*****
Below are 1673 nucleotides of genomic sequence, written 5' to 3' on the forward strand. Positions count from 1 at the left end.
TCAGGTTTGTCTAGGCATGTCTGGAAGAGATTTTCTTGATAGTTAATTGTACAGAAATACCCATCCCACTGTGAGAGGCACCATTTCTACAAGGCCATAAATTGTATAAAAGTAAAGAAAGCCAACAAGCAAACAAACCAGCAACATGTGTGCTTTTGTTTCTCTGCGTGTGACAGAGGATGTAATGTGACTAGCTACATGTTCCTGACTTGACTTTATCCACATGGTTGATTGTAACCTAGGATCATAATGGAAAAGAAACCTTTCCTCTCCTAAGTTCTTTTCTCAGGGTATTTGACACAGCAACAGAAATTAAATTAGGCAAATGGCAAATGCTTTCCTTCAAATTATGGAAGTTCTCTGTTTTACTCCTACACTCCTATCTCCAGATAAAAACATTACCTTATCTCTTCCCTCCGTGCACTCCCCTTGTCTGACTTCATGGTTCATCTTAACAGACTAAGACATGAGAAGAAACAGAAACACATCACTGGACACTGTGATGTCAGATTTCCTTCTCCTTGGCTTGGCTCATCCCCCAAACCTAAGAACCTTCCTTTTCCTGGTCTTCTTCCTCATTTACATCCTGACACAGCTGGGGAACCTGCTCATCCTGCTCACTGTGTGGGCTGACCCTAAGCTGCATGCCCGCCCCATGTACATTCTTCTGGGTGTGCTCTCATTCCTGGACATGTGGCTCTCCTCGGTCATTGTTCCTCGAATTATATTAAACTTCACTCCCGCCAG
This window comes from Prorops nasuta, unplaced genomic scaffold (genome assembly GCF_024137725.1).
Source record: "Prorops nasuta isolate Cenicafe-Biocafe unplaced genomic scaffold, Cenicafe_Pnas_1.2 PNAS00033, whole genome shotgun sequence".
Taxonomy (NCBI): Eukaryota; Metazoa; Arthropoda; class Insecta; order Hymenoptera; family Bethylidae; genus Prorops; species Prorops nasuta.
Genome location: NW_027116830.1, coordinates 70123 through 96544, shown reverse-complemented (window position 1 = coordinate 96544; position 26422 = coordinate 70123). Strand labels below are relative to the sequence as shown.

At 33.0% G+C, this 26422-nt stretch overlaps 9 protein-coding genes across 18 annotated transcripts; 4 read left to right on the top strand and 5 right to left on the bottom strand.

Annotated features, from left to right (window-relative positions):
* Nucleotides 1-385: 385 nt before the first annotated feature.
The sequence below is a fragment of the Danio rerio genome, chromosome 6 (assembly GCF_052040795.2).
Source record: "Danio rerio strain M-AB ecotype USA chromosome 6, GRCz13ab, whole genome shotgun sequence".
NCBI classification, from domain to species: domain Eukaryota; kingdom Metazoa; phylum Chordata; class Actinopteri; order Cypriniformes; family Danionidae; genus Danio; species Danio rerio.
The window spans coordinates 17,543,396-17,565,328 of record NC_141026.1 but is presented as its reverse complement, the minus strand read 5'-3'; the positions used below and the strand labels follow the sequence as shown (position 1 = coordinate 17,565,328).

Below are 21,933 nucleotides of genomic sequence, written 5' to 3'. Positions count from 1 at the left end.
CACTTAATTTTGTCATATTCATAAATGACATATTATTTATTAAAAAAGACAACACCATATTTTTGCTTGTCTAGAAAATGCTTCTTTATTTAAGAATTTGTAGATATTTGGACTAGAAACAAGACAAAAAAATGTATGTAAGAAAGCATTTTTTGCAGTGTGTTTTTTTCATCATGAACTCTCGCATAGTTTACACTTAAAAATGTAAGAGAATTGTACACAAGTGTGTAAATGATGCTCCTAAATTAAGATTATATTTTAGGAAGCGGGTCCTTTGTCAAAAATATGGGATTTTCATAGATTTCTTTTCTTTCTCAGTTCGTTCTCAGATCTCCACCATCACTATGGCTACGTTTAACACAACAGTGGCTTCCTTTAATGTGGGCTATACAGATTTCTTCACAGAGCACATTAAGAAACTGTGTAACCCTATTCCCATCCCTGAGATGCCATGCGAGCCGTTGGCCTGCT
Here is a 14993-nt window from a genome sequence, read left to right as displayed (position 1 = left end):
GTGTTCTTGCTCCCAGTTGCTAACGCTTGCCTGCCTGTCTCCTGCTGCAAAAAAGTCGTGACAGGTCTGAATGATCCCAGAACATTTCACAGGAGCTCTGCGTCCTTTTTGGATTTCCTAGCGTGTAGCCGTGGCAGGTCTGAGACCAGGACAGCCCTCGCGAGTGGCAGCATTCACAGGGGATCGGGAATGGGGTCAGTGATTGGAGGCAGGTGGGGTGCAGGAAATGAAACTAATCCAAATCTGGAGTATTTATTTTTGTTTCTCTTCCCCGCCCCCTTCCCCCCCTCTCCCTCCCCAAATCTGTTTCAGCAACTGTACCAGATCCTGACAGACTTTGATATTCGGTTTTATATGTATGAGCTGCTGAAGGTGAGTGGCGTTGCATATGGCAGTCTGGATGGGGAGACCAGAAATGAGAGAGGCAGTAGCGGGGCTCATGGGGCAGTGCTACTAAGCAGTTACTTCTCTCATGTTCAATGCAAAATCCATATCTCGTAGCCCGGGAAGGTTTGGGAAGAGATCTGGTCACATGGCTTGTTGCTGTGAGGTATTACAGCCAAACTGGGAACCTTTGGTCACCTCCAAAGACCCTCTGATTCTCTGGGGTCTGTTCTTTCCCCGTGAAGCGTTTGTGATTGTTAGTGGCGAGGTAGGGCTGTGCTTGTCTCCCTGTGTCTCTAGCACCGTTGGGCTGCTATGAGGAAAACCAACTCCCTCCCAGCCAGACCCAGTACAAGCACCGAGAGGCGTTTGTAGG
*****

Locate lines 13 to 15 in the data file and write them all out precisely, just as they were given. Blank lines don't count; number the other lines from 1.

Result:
The window spans coordinates 17,543,396-17,565,328 of record NC_141026.1 but is presented as its reverse complement, the minus strand read 5'-3'; the positions used below and the strand labels follow the sequence as shown (position 1 = coordinate 17,565,328).

Below are 21,933 nucleotides of genomic sequence, written 5' to 3'. Positions count from 1 at the left end.
CACTTAATTTTGTCATATTCATAAATGACATATTATTTATTAAAAAAGACAACACCATATTTTTGCTTGTCTAGAAAATGCTTCTTTATTTAAGAATTTGTAGATATTTGGACTAGAAACAAGACAAAAAAATGTATGTAAGAAAGCATTTTTTGCAGTGTGTTTTTTTCATCATGAACTCTCGCATAGTTTACACTTAAAAATGTAAGAGAATTGTACACAAGTGTGTAAATGATGCTCCTAAATTAAGATTATATTTTAGGAAGCGGGTCCTTTGTCAAAAATATGGGATTTTCATAGATTTCTTTTCTTTCTCAGTTCGTTCTCAGATCTCCACCATCACTATGGCTACGTTTAACACAACAGTGGCTTCCTTTAATGTGGGCTATACAGATTTCTTCACAGAGCACATTAAGAAACTGTGTAACCCTATTCCCATCCCTGAGATGCCATGCGAGCCGTTGGCCTGCT